Read more news and perspective on the Autism Speaks science page.
What does an organic Santa Cruz microbrewery have in common with a national big-box chain store like Costco?
Kate Bemesderfer is the Lead Instructor, at the Coryell Autism Center, Santa Cruz, CA
Santa Cruz Mountain Brewing (SCMB) has earned a solid and well-deserved reputation for being more than just a purveyor of tasty organic microbrews and sustainable brewing practices. Brewery owners Chad Brill and Emily Thomas and their talented staff play a major role in Santa Cruz, California community-building. They have high standards, open hearts, and a creative, collaborative approach to just about everything they do. So it is fitting that, on top of everything else they do, SCMB is proving itself to be a valuable ally to the disability community by partnering with Coryell Autism Center to provide job opportunities for our students with autism.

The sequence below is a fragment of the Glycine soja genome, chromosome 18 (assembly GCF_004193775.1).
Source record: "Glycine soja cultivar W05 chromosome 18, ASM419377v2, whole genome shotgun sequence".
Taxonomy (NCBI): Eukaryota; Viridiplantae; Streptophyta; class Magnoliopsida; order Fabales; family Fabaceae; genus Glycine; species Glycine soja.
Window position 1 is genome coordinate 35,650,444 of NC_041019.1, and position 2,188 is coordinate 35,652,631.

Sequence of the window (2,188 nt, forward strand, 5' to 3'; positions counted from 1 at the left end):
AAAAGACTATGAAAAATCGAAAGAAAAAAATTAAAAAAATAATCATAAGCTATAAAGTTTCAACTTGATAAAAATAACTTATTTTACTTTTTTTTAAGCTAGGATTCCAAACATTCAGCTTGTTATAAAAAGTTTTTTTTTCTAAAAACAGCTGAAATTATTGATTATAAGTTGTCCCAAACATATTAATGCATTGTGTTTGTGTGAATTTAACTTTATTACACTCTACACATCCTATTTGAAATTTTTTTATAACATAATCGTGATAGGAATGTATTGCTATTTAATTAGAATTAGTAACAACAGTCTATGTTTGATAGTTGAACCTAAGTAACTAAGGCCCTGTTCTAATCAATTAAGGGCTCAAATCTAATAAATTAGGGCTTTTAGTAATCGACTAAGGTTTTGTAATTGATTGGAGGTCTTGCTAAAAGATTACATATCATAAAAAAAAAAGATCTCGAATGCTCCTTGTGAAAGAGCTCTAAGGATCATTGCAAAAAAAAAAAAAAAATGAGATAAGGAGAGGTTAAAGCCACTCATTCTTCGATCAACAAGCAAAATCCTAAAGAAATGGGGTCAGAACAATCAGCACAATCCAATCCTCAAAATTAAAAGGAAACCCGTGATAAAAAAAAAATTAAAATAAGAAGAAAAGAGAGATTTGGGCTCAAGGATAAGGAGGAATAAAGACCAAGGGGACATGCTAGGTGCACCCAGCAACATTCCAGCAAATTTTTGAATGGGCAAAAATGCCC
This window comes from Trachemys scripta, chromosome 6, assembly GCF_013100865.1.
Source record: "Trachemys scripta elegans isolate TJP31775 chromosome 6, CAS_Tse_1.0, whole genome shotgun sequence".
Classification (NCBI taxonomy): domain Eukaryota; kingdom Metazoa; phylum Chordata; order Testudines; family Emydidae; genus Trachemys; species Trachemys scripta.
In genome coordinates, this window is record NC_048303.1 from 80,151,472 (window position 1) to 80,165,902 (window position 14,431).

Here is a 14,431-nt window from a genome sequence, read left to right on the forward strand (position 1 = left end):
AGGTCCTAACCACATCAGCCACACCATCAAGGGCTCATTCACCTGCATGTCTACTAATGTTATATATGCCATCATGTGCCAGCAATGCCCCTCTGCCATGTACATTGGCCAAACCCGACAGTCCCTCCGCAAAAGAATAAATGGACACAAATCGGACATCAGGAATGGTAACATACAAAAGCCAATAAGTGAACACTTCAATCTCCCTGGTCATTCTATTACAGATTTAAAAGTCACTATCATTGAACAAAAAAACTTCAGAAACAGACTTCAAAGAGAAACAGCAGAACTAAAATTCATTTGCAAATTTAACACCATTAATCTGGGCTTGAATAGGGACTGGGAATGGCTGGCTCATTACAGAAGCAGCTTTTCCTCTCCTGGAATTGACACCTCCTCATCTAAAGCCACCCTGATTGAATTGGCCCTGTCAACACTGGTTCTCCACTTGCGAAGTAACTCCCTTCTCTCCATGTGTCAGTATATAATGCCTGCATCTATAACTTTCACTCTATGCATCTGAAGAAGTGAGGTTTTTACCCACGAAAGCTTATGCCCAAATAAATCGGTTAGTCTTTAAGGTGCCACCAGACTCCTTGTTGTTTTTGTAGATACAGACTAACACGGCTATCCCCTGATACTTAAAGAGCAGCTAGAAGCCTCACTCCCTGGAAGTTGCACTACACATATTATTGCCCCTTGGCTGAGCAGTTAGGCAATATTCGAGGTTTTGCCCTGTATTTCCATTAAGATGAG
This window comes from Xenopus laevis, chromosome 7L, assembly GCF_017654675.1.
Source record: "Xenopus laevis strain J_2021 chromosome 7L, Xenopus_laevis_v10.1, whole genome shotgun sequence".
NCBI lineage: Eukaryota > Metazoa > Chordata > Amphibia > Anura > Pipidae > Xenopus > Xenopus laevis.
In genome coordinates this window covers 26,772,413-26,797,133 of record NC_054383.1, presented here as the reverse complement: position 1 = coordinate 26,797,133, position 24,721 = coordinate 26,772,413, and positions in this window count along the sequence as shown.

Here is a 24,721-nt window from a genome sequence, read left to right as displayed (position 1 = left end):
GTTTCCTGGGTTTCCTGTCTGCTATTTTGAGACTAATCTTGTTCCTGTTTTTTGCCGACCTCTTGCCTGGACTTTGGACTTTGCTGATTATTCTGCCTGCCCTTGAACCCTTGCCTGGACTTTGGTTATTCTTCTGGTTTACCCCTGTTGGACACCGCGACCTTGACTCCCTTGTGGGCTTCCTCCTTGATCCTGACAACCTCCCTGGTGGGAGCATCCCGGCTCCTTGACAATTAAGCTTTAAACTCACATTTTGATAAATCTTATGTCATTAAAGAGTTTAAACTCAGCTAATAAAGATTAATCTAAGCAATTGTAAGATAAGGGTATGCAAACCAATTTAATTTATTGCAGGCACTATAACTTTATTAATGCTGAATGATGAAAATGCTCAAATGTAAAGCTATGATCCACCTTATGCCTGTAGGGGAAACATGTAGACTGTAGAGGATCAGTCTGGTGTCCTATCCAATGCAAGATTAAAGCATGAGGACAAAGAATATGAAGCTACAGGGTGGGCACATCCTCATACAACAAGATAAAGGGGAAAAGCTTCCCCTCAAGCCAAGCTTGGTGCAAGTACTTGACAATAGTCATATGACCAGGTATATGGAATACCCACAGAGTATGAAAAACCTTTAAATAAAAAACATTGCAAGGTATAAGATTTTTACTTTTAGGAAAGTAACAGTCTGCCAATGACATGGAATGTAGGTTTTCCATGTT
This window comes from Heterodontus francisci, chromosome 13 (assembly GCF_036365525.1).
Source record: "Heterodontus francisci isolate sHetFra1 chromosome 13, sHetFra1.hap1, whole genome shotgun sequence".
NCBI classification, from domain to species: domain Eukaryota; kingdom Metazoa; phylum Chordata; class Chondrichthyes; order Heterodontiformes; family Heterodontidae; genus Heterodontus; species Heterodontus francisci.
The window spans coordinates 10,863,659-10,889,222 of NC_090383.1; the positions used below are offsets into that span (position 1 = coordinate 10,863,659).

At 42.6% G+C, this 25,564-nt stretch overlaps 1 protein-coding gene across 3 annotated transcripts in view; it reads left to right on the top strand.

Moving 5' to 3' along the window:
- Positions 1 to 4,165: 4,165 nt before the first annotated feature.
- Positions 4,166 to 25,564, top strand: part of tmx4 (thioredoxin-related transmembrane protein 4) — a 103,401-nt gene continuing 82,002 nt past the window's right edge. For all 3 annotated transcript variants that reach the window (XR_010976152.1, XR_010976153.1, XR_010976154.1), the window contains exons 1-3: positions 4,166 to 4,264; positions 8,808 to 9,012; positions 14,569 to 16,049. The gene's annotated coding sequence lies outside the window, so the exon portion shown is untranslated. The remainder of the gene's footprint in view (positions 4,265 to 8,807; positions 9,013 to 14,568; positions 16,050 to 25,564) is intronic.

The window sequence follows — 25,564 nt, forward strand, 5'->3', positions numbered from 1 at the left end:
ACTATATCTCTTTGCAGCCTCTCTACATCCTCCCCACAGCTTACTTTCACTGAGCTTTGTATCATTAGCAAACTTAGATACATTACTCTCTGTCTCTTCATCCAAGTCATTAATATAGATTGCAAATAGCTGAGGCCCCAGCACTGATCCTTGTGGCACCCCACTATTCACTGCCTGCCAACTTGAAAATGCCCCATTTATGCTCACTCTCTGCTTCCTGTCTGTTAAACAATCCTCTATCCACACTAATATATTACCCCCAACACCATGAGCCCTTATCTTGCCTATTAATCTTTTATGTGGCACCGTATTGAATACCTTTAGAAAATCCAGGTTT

When we approached Chad & Emily about offering an internship to Hunter, they took him in and treated him like one of their own, giving him real work and real compensation from the beginning. No one at SCMB had much familiarity with autism or developmental disabilities, and the learning curve has at times been sharp. Like anyone, Hunter has the occasional bad day at work, which means that his coworkers have seen him at his most difficult. That’s why it’s been so impressive to see the staff of SCMB continue to accept and encourage Hunter to be his best. It turns out that he has the same effect on them. As Nicole Beatie, who handles Sales & Distribution for SCMB, puts it, “He’s not really different from any of us. He just needs a little more guidance than some, and probably less than others. Everyone here has been patient and understanding with him, and that has made me feel good about the other folks I work with, too.”